In his Classic Focaccia recipe, author Peter Reinhart sings the praises of the long, slow rise. But at the same time, he uses instant yeast (also called quick-rise, rapid-rise, or fast-rising yeast) to leaven the dough. At first, that might seem contradictory, yet it isn’t. “Quick-rise yeast is really misnamed,” Reinhart explains. “Cell for cell, the yeast is no more potent than active dry yeast or fresh compressed yeast.” But because of the way it’s processed, instant yeast grains are small enough to be mixed directly (“instantly”) into dry ingredients without first being dissolved in water and proofed, a requirement with active dry yeast.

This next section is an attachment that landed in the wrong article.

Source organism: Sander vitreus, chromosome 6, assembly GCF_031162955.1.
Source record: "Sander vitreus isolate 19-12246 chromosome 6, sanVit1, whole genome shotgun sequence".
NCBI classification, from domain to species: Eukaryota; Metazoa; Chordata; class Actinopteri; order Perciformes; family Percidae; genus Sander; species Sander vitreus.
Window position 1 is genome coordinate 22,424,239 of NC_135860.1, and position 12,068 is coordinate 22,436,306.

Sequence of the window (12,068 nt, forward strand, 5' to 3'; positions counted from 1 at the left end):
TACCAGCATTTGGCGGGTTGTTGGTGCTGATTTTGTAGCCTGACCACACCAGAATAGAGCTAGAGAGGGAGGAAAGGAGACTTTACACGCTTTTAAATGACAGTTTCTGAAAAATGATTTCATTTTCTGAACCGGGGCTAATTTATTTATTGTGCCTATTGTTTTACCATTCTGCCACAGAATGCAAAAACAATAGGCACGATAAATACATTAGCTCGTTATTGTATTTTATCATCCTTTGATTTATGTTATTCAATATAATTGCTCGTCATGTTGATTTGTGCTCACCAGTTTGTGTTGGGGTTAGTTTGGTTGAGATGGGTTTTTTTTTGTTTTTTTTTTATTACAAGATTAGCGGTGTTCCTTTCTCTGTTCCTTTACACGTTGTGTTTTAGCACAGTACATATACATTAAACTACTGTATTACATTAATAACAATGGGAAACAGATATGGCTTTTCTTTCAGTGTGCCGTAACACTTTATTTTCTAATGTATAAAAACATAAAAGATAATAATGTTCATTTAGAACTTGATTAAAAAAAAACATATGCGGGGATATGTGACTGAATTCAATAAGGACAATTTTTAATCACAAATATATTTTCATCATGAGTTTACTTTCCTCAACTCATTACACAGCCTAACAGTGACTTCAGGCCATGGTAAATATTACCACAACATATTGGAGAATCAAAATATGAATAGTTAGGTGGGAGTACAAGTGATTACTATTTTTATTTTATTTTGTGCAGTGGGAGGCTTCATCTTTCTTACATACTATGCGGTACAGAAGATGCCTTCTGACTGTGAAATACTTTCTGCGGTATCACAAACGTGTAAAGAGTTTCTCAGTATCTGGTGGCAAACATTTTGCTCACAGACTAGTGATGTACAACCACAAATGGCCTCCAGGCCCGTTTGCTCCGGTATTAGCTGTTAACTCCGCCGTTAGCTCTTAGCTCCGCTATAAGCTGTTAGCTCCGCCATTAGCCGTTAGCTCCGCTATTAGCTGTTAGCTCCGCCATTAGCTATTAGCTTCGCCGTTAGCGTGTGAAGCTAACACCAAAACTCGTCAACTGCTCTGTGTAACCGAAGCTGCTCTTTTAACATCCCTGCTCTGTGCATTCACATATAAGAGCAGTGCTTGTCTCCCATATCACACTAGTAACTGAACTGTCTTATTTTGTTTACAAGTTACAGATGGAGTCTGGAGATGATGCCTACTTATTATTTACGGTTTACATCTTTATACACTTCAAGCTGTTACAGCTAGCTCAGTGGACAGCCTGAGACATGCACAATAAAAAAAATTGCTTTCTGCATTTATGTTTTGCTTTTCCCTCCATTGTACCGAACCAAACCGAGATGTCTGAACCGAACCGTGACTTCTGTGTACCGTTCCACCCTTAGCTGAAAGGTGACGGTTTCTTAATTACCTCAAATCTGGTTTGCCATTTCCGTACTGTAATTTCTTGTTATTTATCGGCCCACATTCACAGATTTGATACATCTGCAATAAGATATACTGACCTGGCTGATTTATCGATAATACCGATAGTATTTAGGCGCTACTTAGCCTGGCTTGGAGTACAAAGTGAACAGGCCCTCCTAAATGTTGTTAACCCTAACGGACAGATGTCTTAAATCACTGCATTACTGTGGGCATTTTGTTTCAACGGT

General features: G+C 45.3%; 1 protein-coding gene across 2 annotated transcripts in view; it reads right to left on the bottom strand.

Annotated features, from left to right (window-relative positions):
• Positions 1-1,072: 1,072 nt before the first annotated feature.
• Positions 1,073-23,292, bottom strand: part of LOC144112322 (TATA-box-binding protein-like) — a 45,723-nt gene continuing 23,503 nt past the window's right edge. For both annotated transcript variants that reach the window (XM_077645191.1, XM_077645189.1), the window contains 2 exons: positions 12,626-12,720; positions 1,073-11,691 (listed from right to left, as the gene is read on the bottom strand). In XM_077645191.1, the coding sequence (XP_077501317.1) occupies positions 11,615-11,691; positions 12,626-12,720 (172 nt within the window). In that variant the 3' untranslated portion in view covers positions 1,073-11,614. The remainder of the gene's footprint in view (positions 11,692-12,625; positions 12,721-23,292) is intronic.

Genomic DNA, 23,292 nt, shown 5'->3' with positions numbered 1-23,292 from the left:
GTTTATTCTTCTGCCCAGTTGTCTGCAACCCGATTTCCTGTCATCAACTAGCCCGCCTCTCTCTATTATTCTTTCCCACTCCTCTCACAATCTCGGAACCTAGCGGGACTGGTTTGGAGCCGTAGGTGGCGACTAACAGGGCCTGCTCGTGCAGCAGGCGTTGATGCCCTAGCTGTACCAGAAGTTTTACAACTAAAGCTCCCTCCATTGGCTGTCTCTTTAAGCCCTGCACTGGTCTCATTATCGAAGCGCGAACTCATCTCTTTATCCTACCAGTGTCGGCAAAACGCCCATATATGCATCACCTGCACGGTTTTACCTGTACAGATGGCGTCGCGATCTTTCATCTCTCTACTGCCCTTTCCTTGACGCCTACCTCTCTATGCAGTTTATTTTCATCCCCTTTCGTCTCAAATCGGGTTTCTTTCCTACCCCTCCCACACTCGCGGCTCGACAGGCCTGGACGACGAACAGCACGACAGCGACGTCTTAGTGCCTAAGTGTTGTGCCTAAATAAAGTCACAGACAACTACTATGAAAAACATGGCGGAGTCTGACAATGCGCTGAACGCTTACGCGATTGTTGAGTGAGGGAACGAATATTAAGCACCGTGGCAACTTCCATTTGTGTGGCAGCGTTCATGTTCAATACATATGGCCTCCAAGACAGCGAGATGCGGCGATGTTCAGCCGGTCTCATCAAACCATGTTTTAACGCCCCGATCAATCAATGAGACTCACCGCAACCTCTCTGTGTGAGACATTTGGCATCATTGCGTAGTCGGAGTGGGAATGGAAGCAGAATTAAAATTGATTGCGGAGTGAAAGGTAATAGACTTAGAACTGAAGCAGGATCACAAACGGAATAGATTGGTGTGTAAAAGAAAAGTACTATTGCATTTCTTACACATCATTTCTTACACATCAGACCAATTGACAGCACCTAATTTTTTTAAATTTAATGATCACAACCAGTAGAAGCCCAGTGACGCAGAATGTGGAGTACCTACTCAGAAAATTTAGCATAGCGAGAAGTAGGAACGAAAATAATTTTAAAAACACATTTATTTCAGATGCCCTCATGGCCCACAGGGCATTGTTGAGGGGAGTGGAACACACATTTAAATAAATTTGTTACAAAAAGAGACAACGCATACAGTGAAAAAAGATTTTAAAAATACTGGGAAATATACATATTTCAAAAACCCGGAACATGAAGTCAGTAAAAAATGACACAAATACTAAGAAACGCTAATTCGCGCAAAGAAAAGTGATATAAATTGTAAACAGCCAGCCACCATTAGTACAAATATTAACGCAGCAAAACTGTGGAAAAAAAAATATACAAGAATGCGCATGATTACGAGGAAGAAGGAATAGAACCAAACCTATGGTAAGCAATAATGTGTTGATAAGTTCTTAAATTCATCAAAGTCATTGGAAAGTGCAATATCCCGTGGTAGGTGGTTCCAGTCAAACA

More important, instant yeast is highly concentrated, so you can use 25 percent less of it:
3/4 teaspoon instant yeast = 1 teaspoon active dry
So with instant yeast, you can abide by the artisan baker’s maxim and “use just enough yeast to get the job done and no more.” Using less yeast can prolong the rising time, but “this allows time for natural sugars in the flour to break out of the starch molecules and produce more flavor,” Reinhart says—precisely why bakers love the long, slow rise.